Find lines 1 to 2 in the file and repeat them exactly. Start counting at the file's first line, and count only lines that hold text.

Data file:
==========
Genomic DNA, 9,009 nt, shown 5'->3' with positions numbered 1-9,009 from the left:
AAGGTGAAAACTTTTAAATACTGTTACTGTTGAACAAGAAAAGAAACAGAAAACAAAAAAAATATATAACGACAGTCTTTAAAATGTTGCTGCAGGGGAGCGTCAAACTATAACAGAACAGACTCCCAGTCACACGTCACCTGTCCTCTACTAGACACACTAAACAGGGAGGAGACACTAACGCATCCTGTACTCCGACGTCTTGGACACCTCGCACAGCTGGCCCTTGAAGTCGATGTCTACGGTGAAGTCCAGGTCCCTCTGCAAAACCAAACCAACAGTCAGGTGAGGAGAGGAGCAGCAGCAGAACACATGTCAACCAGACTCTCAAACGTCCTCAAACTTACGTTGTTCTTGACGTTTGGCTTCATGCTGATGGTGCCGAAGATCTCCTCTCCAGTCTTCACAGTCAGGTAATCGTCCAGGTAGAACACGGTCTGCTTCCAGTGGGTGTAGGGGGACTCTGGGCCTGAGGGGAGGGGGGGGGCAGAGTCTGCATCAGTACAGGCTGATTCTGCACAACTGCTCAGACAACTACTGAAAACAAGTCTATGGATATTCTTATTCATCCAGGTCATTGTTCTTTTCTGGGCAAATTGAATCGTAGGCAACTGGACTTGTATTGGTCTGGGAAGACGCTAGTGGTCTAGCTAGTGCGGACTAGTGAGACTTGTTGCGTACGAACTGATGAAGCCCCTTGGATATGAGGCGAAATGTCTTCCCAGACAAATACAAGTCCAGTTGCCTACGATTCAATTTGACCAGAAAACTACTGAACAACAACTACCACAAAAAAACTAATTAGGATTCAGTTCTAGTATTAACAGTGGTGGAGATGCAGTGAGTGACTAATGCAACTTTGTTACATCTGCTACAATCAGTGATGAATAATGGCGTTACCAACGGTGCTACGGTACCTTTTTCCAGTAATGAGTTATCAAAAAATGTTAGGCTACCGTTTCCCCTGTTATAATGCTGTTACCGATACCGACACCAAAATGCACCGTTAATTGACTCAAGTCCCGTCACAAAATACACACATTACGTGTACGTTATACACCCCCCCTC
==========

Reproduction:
Genomic DNA, 9,009 nt, shown 5'->3' with positions numbered 1-9,009 from the left:
AAGGTGAAAACTTTTAAATACTGTTACTGTTGAACAAGAAAAGAAACAGAAAACAAAAAAAATATATAACGACAGTCTTTAAAATGTTGCTGCAGGGGAGCGTCAAACTATAACAGAACAGACTCCCAGTCACACGTCACCTGTCCTCTACTAGACACACTAAACAGGGAGGAGACACTAACGCATCCTGTACTCCGACGTCTTGGACACCTCGCACAGCTGGCCCTTGAAGTCGATGTCTACGGTGAAGTCCAGGTCCCTCTGCAAAACCAAACCAACAGTCAGGTGAGGAGAGGAGCAGCAGCAGAACACATGTCAACCAGACTCTCAAACGTCCTCAAACTTACGTTGTTCTTGACGTTTGGCTTCATGCTGATGGTGCCGAAGATCTCCTCTCCAGTCTTCACAGTCAGGTAATCGTCCAGGTAGAACACGGTCTGCTTCCAGTGGGTGTAGGGGGACTCTGGGCCTGAGGGGAGGGGGGGGGCAGAGTCTGCATCAGTACAGGCTGATTCTGCACAACTGCTCAGACAACTACTGAAAACAAGTCTATGGATATTCTTATTCATCCAGGTCATTGTTCTTTTCTGGGCAAATTGAATCGTAGGCAACTGGACTTGTATTGGTCTGGGAAGACGCTAGTGGTCTAGCTAGTGCGGACTAGTGAGACTTGTTGCGTACGAACTGATGAAGCCCCTTGGATATGAGGCGAAATGTCTTCCCAGACAAATACAAGTCCAGTTGCCTACGATTCAATTTGACCAGAAAACTACTGAACAACAACTACCACAAAAAAACTAATTAGGATTCAGTTCTAGTATTAACAGTGGTGGAGATGCAGTGAGTGACTAATGCAACTTTGTTACATCTGCTACAATCAGTGATGAATAATGGCGTTACCAACGGTGCTACGGTACCTTTTTCCAGTAATGAGTTATCAAAAAATGTTAGGCTACCGTTTCCCCTGTTATAATGCTGTTACCGATACCGACACCAAAATGCACCGTTAATTGACTCAAGTCCCGTCACAAAATACACACATTACGTGTACGTTATACACCCCCCCTC